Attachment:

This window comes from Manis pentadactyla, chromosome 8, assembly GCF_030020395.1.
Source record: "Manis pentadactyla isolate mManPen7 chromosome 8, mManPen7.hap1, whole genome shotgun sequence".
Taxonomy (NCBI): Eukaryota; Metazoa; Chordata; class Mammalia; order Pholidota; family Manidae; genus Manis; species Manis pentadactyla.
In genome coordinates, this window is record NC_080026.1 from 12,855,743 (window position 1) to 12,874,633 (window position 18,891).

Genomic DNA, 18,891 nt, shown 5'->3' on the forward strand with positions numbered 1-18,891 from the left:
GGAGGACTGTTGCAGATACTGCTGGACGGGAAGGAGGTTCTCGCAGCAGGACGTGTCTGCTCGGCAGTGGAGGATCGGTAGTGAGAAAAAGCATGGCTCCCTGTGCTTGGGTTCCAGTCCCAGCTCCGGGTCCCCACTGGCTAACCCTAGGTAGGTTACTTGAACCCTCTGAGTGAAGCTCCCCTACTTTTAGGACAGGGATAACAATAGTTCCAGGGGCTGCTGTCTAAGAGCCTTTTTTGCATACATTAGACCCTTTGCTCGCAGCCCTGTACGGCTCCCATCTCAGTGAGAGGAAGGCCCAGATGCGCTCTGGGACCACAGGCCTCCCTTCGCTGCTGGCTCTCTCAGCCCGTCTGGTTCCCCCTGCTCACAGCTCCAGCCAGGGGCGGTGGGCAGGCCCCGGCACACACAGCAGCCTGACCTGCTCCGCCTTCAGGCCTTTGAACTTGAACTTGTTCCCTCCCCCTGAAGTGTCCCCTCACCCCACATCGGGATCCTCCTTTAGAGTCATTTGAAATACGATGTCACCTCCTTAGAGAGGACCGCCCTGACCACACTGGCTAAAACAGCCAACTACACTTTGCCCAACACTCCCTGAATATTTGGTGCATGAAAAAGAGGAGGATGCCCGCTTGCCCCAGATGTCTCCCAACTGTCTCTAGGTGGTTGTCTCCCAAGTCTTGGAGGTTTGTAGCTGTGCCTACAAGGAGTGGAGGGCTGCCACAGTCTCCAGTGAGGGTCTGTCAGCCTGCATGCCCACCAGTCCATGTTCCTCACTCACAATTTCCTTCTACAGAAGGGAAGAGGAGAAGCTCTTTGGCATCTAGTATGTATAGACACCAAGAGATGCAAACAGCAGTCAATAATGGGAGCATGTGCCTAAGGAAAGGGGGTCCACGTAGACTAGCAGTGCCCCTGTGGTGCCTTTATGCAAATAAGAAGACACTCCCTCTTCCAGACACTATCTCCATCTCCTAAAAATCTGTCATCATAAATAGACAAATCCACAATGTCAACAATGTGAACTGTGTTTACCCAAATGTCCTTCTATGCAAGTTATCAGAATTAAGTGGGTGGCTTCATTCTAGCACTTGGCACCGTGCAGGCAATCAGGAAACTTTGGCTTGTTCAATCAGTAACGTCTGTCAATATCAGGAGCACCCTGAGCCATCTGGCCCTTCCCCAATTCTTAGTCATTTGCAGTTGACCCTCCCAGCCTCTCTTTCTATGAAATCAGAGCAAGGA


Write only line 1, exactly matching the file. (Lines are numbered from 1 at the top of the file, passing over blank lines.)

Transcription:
This window comes from Manis pentadactyla, chromosome 8, assembly GCF_030020395.1.